The first voice we hear in the New Testament is that of John the Baptist, sounding remarkably like the Old Testament prophets of phase 3:
You brood of vipers! Who warned you to flee from the coming wrath? Produce fruit in keeping with repentance. And do not think you can say to yourselves, “We have Abraham as our father.” I tell you that out of these stones God can raise up children for Abraham. The ax is already at the root of the trees, and every tree that does not produce good fruit will be cut down and thrown into the fire. (Matt. 3:7-10; see also vv. 11-12)
John expects that the one coming after him will fill the role of the violent warrior who will rid the land of its oppressors. Imagine his shock later when the one he does recognize through baptism preaches the good news, heals the sick, and exorcises demons. As a matter of fact, we have a record of his reaction in Matthew 11:1-19. John is now in prison and hears reports about Jesus’ ministry. His doubts lead him to send two of his disciples to Jesus to ask the skeptical question: “Are you the one who was to come, or should we expect someone else?” (11:2).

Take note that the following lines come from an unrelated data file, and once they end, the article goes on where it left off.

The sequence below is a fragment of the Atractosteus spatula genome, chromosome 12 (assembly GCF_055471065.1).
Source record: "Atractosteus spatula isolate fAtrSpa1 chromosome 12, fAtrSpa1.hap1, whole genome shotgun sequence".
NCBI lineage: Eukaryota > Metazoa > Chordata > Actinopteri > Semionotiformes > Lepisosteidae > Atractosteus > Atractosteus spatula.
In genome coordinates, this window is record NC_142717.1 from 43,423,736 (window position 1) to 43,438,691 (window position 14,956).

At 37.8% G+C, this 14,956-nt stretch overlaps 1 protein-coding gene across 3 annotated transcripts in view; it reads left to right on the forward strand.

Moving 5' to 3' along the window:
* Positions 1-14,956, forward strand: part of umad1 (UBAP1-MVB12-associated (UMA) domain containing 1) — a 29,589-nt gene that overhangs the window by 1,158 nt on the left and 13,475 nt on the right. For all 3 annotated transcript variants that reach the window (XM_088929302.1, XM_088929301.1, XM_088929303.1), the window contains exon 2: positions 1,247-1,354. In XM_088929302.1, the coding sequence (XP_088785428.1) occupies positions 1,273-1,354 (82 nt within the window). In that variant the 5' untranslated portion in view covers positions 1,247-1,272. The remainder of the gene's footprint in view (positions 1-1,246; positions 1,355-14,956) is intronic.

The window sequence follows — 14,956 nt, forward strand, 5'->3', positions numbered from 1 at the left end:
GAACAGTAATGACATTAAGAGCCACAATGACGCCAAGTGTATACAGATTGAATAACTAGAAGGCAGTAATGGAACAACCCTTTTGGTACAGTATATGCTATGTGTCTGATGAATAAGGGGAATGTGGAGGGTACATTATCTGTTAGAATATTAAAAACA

Jesus replied, “Go back and report to John what you hear and see: The blind receive sight, the lame walk, those who have leprosy are cured, the deaf hear, the dead are raised, and the good news is preached to the poor. Blessed is the man who does not fall away on account of me.” (Matt. 11:4-6)
Through his actions, Jesus informs John that he has in fact chosen the right person. However, Jesus is also subtly changing – indeed, enriching – John’s understanding of his mission. In a nutshell, Jesus is the divine warrior, but he has intensified and heightened the battle. No longer is the battle a physical battle against flesh-and-blood enemies, but rather it is directed toward the spiritual powers and authorities. Furthermore, this battle is fought with nonphysical weapons.
The exorcisms of the New Testament are a case in point. Here we see the violent nature of the conflict. Matthew 8:28-34 (see also Mark 5:1-20; Luke 8:26-39) narrates the story of Jesus’ ordering the demons in two demon-possessed men to enter into pigs, which then throw themselves into a lake and are destroyed. The climax of phase 4 is violent but in an ironic way. Paul looks back on the crucifixion and pronounces it a military victory over the demonic realm:
When you were dead in your sins and in the uncircumcision of your sinful nature, God made you alive with Christ. He forgave us all our sins, having canceled the written code, with its regulations, that was against us and that stood opposed to us; he took it away, nailing it to the cross. And having disarmed the powers and authorities, he made a public spectacle of them, triumphing over them by the cross. (Col. 2:13-15)
Jesus’ ascension into heaven is also described in military language, indeed by the citation of a holy-war hymn from the Old Testament, Psalm 68:
But to each one of us grace has been given as Christ apportioned it. This is why it says:
“When he ascended on high, he led captives in his train and gave gifts to men.” (Eph. 4:8)
Jesus defeated the powers and authorities, not by killing but by dying!